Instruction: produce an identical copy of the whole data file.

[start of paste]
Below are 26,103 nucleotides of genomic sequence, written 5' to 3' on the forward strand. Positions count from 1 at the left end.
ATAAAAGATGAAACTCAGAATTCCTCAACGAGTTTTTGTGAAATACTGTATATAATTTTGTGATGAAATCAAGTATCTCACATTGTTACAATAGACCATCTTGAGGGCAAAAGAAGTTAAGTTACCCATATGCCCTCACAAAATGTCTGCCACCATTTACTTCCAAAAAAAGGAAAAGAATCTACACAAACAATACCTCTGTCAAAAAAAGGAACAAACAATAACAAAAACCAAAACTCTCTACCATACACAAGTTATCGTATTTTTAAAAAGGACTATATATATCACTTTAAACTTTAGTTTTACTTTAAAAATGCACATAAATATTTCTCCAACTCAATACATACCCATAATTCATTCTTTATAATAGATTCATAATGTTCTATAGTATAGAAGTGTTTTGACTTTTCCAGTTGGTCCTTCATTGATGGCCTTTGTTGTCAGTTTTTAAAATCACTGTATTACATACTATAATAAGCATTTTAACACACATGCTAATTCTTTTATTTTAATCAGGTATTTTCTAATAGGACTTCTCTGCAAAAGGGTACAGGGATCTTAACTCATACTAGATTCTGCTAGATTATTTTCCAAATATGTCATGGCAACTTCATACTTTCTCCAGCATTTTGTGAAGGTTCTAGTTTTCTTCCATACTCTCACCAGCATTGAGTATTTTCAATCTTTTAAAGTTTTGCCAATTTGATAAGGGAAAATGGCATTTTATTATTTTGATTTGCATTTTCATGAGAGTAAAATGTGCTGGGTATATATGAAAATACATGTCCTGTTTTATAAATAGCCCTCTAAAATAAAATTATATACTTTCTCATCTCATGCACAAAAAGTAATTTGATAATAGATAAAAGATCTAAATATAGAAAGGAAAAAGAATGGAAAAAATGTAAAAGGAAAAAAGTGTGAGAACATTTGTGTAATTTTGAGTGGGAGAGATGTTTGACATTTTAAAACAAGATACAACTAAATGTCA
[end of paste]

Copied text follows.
Below are 26,103 nucleotides of genomic sequence, written 5' to 3' on the forward strand. Positions count from 1 at the left end.
ATAAAAGATGAAACTCAGAATTCCTCAACGAGTTTTTGTGAAATACTGTATATAATTTTGTGATGAAATCAAGTATCTCACATTGTTACAATAGACCATCTTGAGGGCAAAAGAAGTTAAGTTACCCATATGCCCTCACAAAATGTCTGCCACCATTTACTTCCAAAAAAAGGAAAAGAATCTACACAAACAATACCTCTGTCAAAAAAAGGAACAAACAATAACAAAAACCAAAACTCTCTACCATACACAAGTTATCGTATTTTTAAAAAGGACTATATATATCACTTTAAACTTTAGTTTTACTTTAAAAATGCACATAAATATTTCTCCAACTCAATACATACCCATAATTCATTCTTTATAATAGATTCATAATGTTCTATAGTATAGAAGTGTTTTGACTTTTCCAGTTGGTCCTTCATTGATGGCCTTTGTTGTCAGTTTTTAAAATCACTGTATTACATACTATAATAAGCATTTTAACACACATGCTAATTCTTTTATTTTAATCAGGTATTTTCTAATAGGACTTCTCTGCAAAAGGGTACAGGGATCTTAACTCATACTAGATTCTGCTAGATTATTTTCCAAATATGTCATGGCAACTTCATACTTTCTCCAGCATTTTGTGAAGGTTCTAGTTTTCTTCCATACTCTCACCAGCATTGAGTATTTTCAATCTTTTAAAGTTTTGCCAATTTGATAAGGGAAAATGGCATTTTATTATTTTGATTTGCATTTTCATGAGAGTAAAATGTGCTGGGTATATATGAAAATACATGTCCTGTTTTATAAATAGCCCTCTAAAATAAAATTATATACTTTCTCATCTCATGCACAAAAAGTAATTTGATAATAGATAAAAGATCTAAATATAGAAAGGAAAAAGAATGGAAAAAATGTAAAAGGAAAAAAGTGTGAGAACATTTGTGTAATTTTGAGTGGGAGAGATGTTTGACATTTTAAAACAAGATACAACTAAATGTCA